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Five Forties
A pretty 26lb’er the week before the big’un.
down to do the photos. I still had the
lake to myself and had another night
still to go – I was really enjoying my
fishing on the lake. Around an hour
later another mid double was in the
net, and a quick self-take was done.
This was followed by another small
upper double scaly, and once again
self-takes were done and the fish was
returned. Again an amazing sunset
followed, and again a quiet night. It
was becoming apparent that the days
were the more productive, so as soon
as the sun rose in the morning I felt
highly confident.
Again it was around 10am when
the left rod was away with a stuttery
take, and before long a 23lb’er was in
the net. Unfortunately I had to pack
away, but not before spreading a couple of kilos of bait in the general areas.
I was over the moon with the way the
session had gone. The following week
the lake froze, and it was a couple of
weeks before the ice retreated. My
next few sessions were slow going,
but I still caught every time I was
down. Although I was catching well,
there weren’t many coming out at the
times I was down. The only other lads
on the lake fishing the winter were
Rat Boy and Jack, and both lads knew
the lake well. I found out that the lake
contains around 80 fish, with around
164 FREE LINE
half being stockies between 10lb and
21lb. I had the 21lb stockie a week
after the lake had thawed. The lake
also contained around eight to ten
fish over 30lb at the right time of the
year. Another fish they told me about
was a common that is usually around
38lb. That was very appealing to me,
as my biggest common was the 34lb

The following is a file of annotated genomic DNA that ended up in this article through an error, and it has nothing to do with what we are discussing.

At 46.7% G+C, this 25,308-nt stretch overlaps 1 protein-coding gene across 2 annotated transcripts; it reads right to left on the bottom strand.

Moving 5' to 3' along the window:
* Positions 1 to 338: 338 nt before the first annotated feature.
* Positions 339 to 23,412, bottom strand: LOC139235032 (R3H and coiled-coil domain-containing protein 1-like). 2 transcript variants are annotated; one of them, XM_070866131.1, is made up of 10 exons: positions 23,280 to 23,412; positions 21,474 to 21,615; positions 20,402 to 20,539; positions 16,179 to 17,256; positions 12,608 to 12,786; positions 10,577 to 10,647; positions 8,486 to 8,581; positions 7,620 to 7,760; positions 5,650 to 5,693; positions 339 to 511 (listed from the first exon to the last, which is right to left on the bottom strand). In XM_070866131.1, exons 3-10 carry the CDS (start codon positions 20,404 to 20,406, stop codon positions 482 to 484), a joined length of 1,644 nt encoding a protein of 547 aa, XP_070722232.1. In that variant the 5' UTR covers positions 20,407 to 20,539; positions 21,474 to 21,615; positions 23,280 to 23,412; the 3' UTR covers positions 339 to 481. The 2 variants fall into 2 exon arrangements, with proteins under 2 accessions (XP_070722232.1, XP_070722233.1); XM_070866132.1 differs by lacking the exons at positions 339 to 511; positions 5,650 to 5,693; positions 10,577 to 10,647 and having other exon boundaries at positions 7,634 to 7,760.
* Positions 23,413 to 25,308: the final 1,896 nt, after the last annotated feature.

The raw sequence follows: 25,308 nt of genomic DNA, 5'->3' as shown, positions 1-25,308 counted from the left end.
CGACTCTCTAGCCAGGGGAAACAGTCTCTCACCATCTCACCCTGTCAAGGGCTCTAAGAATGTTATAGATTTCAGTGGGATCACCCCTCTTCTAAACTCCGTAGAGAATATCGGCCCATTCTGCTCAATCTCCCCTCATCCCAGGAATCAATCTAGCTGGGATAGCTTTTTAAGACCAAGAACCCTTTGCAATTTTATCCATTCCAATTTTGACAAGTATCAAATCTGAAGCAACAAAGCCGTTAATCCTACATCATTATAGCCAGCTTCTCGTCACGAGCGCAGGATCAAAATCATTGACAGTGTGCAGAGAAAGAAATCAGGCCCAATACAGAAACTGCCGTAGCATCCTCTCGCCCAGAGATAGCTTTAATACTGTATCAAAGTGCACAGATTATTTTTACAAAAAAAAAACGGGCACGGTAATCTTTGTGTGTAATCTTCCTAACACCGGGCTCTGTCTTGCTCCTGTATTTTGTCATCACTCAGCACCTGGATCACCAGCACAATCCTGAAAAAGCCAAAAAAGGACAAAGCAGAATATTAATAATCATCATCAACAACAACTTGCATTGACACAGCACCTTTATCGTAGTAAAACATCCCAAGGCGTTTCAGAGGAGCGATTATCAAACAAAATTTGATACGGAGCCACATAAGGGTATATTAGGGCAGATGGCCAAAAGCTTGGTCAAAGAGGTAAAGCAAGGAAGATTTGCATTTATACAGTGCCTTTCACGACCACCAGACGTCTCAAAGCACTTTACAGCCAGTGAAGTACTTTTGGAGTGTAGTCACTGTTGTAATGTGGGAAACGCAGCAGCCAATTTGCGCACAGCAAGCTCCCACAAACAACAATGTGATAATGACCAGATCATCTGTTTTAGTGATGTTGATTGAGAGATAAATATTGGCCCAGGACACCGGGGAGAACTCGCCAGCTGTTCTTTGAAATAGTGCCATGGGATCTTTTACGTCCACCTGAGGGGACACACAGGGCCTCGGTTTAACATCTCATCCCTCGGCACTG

8oz common from Theale Lagoon a
couple of years previously. The lake
also contained plenty of really pretty
twenties.
I carried on fishing the lake for the
re ma i nde r o f the w i nte r. I t w a s
around early April and there was a
real buzz on the lake, as everyone was
expecting the next bite could be the
big’un, and there hadn’t been a fish
out for a couple of days. I arrived on a
sunny Wednesday morning and found
the car park empty apart from one car.
I strolled round the lake looking for
fish and stopped off for a chat with
the bloke set up on the Point. He had
been down since Sunday; he hadn’t
had a bite and hadn’t seen all that
much show. I said my goodbyes and
strolled the remainder of the way
round the lake. I went with a swim
that controlled the most water, Peg
46. I got the rods on the spots, as I
knew this swim fairly well, having
markered it previously during the
winter. The rods were placed to the
back of a bar at around 50 yards in 7ft
of water. I set the brolly up and had to
lie down, as I had a serious migraine.
Just as I closed my eyes my right
rod ripped off. I soon forgot my
migraine as I bent into a clearly powerful fish. In the back of my mind I
kept saying to myself, “This is him –
don’t come off!” I was expecting to
see him pop up, so as a low 30 popped
up I was a little disappointed, but in
the end I was over the moon with it,
as it was my first 30 from the lake. The
rest of the day nothing showed and I
had seen nothing moving. I heard a
very large fish go over to my right just
before first light. I couldn’t quite see
exactly were it showed but my gut
feeling told me it was the big’un, so at
8am I moved swims and placed the
two rods into the area where the fish
showed that day. I was so confident a
take, and at 10pm the alarm had my
heart racing again. I was a little disappointed to see a mid 20 mirror in
my net, as the big’un was so overdue.
I couldn’t get back down to the lake
for another week, so I spread a kilo or
so of Cell and New Grange in the area
the fish showed when I left.
Three days later the weather was
looking perfect, and I just knew I was
going to get the call. At five o’clock I

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